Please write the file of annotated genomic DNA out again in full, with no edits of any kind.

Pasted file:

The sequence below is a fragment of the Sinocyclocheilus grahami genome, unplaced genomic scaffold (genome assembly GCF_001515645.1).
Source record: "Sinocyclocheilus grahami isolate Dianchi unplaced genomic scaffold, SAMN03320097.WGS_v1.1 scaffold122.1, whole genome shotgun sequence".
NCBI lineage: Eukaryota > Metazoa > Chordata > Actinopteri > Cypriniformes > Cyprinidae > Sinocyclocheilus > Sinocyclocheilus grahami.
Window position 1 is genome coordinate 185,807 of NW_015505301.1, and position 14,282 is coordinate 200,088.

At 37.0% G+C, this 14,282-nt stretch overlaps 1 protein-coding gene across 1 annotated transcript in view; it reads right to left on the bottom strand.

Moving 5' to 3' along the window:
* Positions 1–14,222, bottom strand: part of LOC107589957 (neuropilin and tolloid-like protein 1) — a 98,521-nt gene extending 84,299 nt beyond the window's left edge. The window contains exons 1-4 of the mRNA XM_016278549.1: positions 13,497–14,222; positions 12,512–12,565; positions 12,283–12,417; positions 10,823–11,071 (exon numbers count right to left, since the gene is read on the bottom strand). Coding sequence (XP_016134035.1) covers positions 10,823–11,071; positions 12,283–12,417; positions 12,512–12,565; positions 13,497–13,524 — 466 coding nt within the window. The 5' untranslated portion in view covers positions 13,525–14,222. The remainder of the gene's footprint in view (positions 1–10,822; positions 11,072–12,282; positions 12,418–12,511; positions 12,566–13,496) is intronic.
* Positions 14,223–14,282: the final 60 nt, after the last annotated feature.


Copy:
The sequence below is a fragment of the Sinocyclocheilus grahami genome, unplaced genomic scaffold (genome assembly GCF_001515645.1).
Source record: "Sinocyclocheilus grahami isolate Dianchi unplaced genomic scaffold, SAMN03320097.WGS_v1.1 scaffold122.1, whole genome shotgun sequence".
NCBI lineage: Eukaryota > Metazoa > Chordata > Actinopteri > Cypriniformes > Cyprinidae > Sinocyclocheilus > Sinocyclocheilus grahami.
Window position 1 is genome coordinate 185,807 of NW_015505301.1, and position 14,282 is coordinate 200,088.

At 37.0% G+C, this 14,282-nt stretch overlaps 1 protein-coding gene across 1 annotated transcript in view; it reads right to left on the bottom strand.

Moving 5' to 3' along the window:
* Positions 1–14,222, bottom strand: part of LOC107589957 (neuropilin and tolloid-like protein 1) — a 98,521-nt gene extending 84,299 nt beyond the window's left edge. The window contains exons 1-4 of the mRNA XM_016278549.1: positions 13,497–14,222; positions 12,512–12,565; positions 12,283–12,417; positions 10,823–11,071 (exon numbers count right to left, since the gene is read on the bottom strand). Coding sequence (XP_016134035.1) covers positions 10,823–11,071; positions 12,283–12,417; positions 12,512–12,565; positions 13,497–13,524 — 466 coding nt within the window. The 5' untranslated portion in view covers positions 13,525–14,222. The remainder of the gene's footprint in view (positions 1–10,822; positions 11,072–12,282; positions 12,418–12,511; positions 12,566–13,496) is intronic.
* Positions 14,223–14,282: the final 60 nt, after the last annotated feature.